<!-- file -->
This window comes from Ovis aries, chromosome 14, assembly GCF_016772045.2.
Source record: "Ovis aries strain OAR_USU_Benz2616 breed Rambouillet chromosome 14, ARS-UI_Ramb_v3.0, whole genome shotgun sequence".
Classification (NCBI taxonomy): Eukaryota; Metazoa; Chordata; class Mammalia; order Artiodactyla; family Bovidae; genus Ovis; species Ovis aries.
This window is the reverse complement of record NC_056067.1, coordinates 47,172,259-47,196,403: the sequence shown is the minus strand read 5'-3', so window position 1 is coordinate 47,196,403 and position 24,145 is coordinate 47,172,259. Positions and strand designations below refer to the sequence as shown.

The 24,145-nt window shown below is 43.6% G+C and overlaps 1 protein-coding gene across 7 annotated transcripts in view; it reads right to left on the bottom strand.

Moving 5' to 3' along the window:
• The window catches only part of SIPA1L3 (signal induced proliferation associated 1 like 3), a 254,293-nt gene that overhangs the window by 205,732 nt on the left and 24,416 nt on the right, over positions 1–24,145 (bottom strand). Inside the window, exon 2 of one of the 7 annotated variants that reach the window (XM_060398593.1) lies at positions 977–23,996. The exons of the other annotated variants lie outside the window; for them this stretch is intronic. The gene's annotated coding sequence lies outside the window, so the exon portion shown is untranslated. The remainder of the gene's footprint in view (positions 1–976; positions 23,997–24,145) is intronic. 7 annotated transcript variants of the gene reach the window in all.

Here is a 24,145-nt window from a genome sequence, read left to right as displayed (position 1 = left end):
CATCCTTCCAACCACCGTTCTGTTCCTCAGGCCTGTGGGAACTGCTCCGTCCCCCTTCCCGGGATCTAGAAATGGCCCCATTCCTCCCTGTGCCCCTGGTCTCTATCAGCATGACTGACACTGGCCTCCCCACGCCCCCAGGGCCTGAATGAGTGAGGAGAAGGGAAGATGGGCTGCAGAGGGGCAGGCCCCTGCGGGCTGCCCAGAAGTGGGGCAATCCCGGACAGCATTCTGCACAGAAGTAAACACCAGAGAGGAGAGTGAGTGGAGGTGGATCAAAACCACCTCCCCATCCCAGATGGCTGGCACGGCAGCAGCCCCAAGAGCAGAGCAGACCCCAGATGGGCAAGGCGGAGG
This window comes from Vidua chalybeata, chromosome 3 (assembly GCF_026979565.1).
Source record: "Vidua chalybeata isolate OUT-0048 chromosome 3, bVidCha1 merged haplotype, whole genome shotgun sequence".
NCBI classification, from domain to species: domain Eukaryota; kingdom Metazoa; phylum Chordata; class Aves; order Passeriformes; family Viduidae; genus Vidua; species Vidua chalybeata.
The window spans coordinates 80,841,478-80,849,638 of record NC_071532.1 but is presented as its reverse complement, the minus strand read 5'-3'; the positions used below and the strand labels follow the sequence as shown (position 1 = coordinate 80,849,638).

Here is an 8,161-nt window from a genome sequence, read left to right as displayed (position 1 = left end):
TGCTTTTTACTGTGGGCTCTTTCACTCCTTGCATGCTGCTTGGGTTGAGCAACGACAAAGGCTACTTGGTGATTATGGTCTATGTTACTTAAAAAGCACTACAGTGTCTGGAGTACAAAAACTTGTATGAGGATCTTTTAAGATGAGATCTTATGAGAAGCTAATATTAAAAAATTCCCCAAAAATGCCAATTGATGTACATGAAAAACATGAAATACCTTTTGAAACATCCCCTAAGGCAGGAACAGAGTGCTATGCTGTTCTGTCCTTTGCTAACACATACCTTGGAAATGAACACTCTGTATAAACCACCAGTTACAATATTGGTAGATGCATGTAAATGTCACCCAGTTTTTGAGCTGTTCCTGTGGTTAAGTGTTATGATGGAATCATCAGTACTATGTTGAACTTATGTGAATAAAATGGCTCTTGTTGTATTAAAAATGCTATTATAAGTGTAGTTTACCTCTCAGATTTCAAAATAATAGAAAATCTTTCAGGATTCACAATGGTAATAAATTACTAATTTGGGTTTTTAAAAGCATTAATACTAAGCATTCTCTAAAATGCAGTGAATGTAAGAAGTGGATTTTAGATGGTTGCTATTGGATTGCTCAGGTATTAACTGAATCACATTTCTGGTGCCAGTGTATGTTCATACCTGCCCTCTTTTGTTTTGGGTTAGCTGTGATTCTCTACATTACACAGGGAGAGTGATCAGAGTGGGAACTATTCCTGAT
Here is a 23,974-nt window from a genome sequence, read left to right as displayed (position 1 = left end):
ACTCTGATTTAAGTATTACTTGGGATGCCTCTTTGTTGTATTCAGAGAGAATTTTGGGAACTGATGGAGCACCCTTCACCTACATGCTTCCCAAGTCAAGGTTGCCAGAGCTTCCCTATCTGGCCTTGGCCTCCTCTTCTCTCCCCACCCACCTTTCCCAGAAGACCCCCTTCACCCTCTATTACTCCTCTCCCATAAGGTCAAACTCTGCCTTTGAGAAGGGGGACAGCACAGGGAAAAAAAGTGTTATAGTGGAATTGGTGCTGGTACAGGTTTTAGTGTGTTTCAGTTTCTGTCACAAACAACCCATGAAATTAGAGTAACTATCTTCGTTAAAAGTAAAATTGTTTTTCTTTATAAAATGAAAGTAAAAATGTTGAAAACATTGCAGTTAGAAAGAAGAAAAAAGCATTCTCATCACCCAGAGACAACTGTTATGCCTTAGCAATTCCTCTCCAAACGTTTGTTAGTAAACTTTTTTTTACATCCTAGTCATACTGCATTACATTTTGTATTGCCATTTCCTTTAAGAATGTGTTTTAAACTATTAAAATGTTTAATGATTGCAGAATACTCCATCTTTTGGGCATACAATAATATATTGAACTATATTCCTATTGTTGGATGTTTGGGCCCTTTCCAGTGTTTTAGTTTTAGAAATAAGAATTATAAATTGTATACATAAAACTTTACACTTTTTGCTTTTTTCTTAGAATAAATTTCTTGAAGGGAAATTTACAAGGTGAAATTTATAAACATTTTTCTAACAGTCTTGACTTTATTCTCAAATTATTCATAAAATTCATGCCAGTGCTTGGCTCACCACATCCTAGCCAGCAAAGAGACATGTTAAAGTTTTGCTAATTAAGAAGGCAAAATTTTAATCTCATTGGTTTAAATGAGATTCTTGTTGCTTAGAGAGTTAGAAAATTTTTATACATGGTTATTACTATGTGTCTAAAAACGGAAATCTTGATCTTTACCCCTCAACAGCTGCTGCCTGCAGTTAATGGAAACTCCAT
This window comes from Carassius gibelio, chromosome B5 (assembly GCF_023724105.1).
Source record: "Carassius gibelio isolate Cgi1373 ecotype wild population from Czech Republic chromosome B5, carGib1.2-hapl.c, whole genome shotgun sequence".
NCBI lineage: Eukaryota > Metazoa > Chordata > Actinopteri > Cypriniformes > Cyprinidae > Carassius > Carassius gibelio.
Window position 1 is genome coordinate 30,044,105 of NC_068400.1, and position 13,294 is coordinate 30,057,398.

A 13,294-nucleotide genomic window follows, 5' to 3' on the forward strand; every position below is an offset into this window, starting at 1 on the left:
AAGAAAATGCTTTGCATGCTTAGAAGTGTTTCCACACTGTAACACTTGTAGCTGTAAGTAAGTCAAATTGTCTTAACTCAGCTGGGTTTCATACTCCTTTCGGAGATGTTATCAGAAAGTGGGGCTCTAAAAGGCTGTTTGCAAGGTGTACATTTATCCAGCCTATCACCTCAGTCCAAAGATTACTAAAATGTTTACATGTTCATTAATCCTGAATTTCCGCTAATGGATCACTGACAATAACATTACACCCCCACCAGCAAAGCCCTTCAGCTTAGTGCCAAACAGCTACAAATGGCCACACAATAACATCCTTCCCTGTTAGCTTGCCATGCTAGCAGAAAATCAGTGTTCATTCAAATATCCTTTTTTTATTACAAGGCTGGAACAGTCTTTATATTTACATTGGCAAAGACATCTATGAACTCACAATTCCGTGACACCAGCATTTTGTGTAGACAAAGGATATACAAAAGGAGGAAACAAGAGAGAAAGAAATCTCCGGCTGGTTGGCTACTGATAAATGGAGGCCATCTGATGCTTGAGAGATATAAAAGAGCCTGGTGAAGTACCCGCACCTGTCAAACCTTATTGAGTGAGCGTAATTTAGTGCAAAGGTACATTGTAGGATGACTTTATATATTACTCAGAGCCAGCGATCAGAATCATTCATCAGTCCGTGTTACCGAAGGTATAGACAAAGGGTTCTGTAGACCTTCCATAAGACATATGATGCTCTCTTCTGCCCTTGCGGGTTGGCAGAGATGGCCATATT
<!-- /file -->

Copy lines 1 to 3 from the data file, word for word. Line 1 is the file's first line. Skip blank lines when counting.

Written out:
This window comes from Ovis aries, chromosome 14, assembly GCF_016772045.2.
Source record: "Ovis aries strain OAR_USU_Benz2616 breed Rambouillet chromosome 14, ARS-UI_Ramb_v3.0, whole genome shotgun sequence".
Classification (NCBI taxonomy): Eukaryota; Metazoa; Chordata; class Mammalia; order Artiodactyla; family Bovidae; genus Ovis; species Ovis aries.